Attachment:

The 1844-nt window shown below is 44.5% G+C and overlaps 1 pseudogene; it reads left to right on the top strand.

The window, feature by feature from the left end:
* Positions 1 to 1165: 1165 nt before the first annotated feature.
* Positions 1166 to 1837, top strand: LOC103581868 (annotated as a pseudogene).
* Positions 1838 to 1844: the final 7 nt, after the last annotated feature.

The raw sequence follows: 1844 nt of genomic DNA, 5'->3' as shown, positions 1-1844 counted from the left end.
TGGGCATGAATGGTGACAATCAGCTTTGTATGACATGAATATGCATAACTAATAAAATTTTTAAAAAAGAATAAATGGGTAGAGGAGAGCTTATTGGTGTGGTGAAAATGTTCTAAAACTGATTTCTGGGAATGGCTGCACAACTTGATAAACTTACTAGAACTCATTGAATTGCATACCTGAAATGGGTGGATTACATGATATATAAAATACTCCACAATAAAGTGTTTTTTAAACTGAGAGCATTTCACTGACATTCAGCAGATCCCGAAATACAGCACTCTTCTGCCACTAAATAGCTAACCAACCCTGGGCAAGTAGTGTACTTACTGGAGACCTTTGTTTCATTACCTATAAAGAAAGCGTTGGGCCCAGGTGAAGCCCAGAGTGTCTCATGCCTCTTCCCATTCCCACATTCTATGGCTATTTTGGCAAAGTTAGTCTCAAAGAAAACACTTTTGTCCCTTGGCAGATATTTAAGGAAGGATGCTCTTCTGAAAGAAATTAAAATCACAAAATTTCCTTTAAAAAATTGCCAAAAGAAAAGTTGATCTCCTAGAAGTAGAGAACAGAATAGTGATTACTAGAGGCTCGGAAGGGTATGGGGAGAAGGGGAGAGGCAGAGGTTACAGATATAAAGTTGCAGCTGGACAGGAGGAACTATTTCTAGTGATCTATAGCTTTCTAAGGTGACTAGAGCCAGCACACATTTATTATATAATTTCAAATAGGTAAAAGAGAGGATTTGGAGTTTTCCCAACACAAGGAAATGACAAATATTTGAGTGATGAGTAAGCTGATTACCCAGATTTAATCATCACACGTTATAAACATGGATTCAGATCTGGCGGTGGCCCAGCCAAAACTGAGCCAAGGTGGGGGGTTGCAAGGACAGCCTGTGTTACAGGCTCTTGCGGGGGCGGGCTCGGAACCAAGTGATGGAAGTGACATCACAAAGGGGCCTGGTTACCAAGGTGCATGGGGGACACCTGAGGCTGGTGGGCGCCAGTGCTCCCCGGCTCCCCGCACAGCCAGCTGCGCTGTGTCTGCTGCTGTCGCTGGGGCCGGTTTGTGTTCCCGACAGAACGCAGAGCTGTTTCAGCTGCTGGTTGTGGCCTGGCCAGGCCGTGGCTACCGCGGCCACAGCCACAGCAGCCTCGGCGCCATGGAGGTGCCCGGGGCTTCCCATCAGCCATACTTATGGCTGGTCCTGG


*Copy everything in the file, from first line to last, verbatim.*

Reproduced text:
The 1844-nt window shown below is 44.5% G+C and overlaps 1 pseudogene; it reads left to right on the top strand.

The window, feature by feature from the left end:
* Positions 1 to 1165: 1165 nt before the first annotated feature.
* Positions 1166 to 1837, top strand: LOC103581868 (annotated as a pseudogene).
* Positions 1838 to 1844: the final 7 nt, after the last annotated feature.

The raw sequence follows: 1844 nt of genomic DNA, 5'->3' as shown, positions 1-1844 counted from the left end.
TGGGCATGAATGGTGACAATCAGCTTTGTATGACATGAATATGCATAACTAATAAAATTTTTAAAAAAGAATAAATGGGTAGAGGAGAGCTTATTGGTGTGGTGAAAATGTTCTAAAACTGATTTCTGGGAATGGCTGCACAACTTGATAAACTTACTAGAACTCATTGAATTGCATACCTGAAATGGGTGGATTACATGATATATAAAATACTCCACAATAAAGTGTTTTTTAAACTGAGAGCATTTCACTGACATTCAGCAGATCCCGAAATACAGCACTCTTCTGCCACTAAATAGCTAACCAACCCTGGGCAAGTAGTGTACTTACTGGAGACCTTTGTTTCATTACCTATAAAGAAAGCGTTGGGCCCAGGTGAAGCCCAGAGTGTCTCATGCCTCTTCCCATTCCCACATTCTATGGCTATTTTGGCAAAGTTAGTCTCAAAGAAAACACTTTTGTCCCTTGGCAGATATTTAAGGAAGGATGCTCTTCTGAAAGAAATTAAAATCACAAAATTTCCTTTAAAAAATTGCCAAAAGAAAAGTTGATCTCCTAGAAGTAGAGAACAGAATAGTGATTACTAGAGGCTCGGAAGGGTATGGGGAGAAGGGGAGAGGCAGAGGTTACAGATATAAAGTTGCAGCTGGACAGGAGGAACTATTTCTAGTGATCTATAGCTTTCTAAGGTGACTAGAGCCAGCACACATTTATTATATAATTTCAAATAGGTAAAAGAGAGGATTTGGAGTTTTCCCAACACAAGGAAATGACAAATATTTGAGTGATGAGTAAGCTGATTACCCAGATTTAATCATCACACGTTATAAACATGGATTCAGATCTGGCGGTGGCCCAGCCAAAACTGAGCCAAGGTGGGGGGTTGCAAGGACAGCCTGTGTTACAGGCTCTTGCGGGGGCGGGCTCGGAACCAAGTGATGGAAGTGACATCACAAAGGGGCCTGGTTACCAAGGTGCATGGGGGACACCTGAGGCTGGTGGGCGCCAGTGCTCCCCGGCTCCCCGCACAGCCAGCTGCGCTGTGTCTGCTGCTGTCGCTGGGGCCGGTTTGTGTTCCCGACAGAACGCAGAGCTGTTTCAGCTGCTGGTTGTGGCCTGGCCAGGCCGTGGCTACCGCGGCCACAGCCACAGCAGCCTCGGCGCCATGGAGGTGCCCGGGGCTTCCCATCAGCCATACTTATGGCTGGTCCTGG